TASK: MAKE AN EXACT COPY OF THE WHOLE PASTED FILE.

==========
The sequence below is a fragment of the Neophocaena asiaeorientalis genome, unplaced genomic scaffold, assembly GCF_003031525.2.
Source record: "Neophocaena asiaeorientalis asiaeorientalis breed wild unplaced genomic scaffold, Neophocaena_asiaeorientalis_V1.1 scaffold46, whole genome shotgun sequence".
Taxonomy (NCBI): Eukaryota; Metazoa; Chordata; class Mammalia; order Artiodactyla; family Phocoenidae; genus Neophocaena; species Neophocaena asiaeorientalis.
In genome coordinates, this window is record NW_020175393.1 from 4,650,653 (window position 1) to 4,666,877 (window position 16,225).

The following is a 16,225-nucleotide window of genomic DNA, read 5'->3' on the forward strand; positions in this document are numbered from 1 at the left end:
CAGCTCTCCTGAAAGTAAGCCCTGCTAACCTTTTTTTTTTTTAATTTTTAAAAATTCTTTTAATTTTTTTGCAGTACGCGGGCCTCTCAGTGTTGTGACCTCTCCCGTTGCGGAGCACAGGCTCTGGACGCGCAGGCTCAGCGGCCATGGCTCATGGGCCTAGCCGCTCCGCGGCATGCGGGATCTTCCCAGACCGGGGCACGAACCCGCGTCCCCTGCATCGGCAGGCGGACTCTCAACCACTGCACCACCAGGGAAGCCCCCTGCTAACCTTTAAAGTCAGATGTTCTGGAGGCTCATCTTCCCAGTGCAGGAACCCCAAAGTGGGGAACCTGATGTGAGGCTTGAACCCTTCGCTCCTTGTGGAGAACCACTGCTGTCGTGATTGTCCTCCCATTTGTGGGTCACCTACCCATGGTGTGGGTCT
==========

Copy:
The sequence below is a fragment of the Neophocaena asiaeorientalis genome, unplaced genomic scaffold, assembly GCF_003031525.2.
Source record: "Neophocaena asiaeorientalis asiaeorientalis breed wild unplaced genomic scaffold, Neophocaena_asiaeorientalis_V1.1 scaffold46, whole genome shotgun sequence".
Taxonomy (NCBI): Eukaryota; Metazoa; Chordata; class Mammalia; order Artiodactyla; family Phocoenidae; genus Neophocaena; species Neophocaena asiaeorientalis.
In genome coordinates, this window is record NW_020175393.1 from 4,650,653 (window position 1) to 4,666,877 (window position 16,225).

The following is a 16,225-nucleotide window of genomic DNA, read 5'->3' on the forward strand; positions in this document are numbered from 1 at the left end:
CAGCTCTCCTGAAAGTAAGCCCTGCTAACCTTTTTTTTTTTTAATTTTTAAAAATTCTTTTAATTTTTTTGCAGTACGCGGGCCTCTCAGTGTTGTGACCTCTCCCGTTGCGGAGCACAGGCTCTGGACGCGCAGGCTCAGCGGCCATGGCTCATGGGCCTAGCCGCTCCGCGGCATGCGGGATCTTCCCAGACCGGGGCACGAACCCGCGTCCCCTGCATCGGCAGGCGGACTCTCAACCACTGCACCACCAGGGAAGCCCCCTGCTAACCTTTAAAGTCAGATGTTCTGGAGGCTCATCTTCCCAGTGCAGGAACCCCAAAGTGGGGAACCTGATGTGAGGCTTGAACCCTTCGCTCCTTGTGGAGAACCACTGCTGTCGTGATTGTCCTCCCATTTGTGGGTCACCTACCCATGGTGTGGGTCT